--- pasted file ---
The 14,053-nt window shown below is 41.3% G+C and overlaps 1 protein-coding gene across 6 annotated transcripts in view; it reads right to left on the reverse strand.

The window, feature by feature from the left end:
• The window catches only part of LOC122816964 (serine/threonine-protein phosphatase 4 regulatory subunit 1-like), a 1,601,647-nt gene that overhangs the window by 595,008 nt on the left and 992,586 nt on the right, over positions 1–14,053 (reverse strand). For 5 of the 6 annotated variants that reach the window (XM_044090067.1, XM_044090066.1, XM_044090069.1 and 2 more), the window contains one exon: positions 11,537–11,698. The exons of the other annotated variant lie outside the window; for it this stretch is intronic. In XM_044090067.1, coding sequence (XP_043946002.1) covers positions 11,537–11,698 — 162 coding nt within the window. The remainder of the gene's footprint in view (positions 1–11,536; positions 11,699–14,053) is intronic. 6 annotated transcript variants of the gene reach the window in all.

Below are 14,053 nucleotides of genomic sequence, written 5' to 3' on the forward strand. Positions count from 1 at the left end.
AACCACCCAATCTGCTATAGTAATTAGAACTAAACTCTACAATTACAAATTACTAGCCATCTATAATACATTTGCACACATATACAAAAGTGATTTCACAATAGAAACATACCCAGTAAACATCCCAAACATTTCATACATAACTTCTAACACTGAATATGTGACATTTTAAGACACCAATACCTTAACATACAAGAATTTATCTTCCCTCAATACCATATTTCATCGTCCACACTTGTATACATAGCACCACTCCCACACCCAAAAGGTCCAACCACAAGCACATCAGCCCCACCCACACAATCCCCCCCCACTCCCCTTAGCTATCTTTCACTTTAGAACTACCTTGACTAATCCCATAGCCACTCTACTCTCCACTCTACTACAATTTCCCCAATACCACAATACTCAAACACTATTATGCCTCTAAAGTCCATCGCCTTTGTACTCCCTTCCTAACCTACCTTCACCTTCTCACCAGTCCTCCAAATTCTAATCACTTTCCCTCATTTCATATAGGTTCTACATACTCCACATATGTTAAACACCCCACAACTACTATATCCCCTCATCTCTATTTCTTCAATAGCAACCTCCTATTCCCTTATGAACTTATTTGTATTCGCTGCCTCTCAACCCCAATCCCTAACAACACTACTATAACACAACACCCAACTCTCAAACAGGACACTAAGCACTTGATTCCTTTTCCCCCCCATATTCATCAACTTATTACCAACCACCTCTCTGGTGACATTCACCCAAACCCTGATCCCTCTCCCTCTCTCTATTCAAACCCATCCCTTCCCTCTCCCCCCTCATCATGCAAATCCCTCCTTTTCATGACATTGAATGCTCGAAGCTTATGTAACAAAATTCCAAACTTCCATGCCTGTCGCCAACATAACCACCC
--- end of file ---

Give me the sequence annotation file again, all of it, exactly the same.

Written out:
The 14,053-nt window shown below is 41.3% G+C and overlaps 1 protein-coding gene across 6 annotated transcripts in view; it reads right to left on the reverse strand.

The window, feature by feature from the left end:
• The window catches only part of LOC122816964 (serine/threonine-protein phosphatase 4 regulatory subunit 1-like), a 1,601,647-nt gene that overhangs the window by 595,008 nt on the left and 992,586 nt on the right, over positions 1–14,053 (reverse strand). For 5 of the 6 annotated variants that reach the window (XM_044090067.1, XM_044090066.1, XM_044090069.1 and 2 more), the window contains one exon: positions 11,537–11,698. The exons of the other annotated variant lie outside the window; for it this stretch is intronic. In XM_044090067.1, coding sequence (XP_043946002.1) covers positions 11,537–11,698 — 162 coding nt within the window. The remainder of the gene's footprint in view (positions 1–11,536; positions 11,699–14,053) is intronic. 6 annotated transcript variants of the gene reach the window in all.

Below are 14,053 nucleotides of genomic sequence, written 5' to 3' on the forward strand. Positions count from 1 at the left end.
AACCACCCAATCTGCTATAGTAATTAGAACTAAACTCTACAATTACAAATTACTAGCCATCTATAATACATTTGCACACATATACAAAAGTGATTTCACAATAGAAACATACCCAGTAAACATCCCAAACATTTCATACATAACTTCTAACACTGAATATGTGACATTTTAAGACACCAATACCTTAACATACAAGAATTTATCTTCCCTCAATACCATATTTCATCGTCCACACTTGTATACATAGCACCACTCCCACACCCAAAAGGTCCAACCACAAGCACATCAGCCCCACCCACACAATCCCCCCCCACTCCCCTTAGCTATCTTTCACTTTAGAACTACCTTGACTAATCCCATAGCCACTCTACTCTCCACTCTACTACAATTTCCCCAATACCACAATACTCAAACACTATTATGCCTCTAAAGTCCATCGCCTTTGTACTCCCTTCCTAACCTACCTTCACCTTCTCACCAGTCCTCCAAATTCTAATCACTTTCCCTCATTTCATATAGGTTCTACATACTCCACATATGTTAAACACCCCACAACTACTATATCCCCTCATCTCTATTTCTTCAATAGCAACCTCCTATTCCCTTATGAACTTATTTGTATTCGCTGCCTCTCAACCCCAATCCCTAACAACACTACTATAACACAACACCCAACTCTCAAACAGGACACTAAGCACTTGATTCCTTTTCCCCCCCATATTCATCAACTTATTACCAACCACCTCTCTGGTGACATTCACCCAAACCCTGATCCCTCTCCCTCTCTCTATTCAAACCCATCCCTTCCCTCTCCCCCCTCATCATGCAAATCCCTCCTTTTCATGACATTGAATGCTCGAAGCTTATGTAACAAAATTCCAAACTTCCATGCCTGTCGCCAACATAACCACCC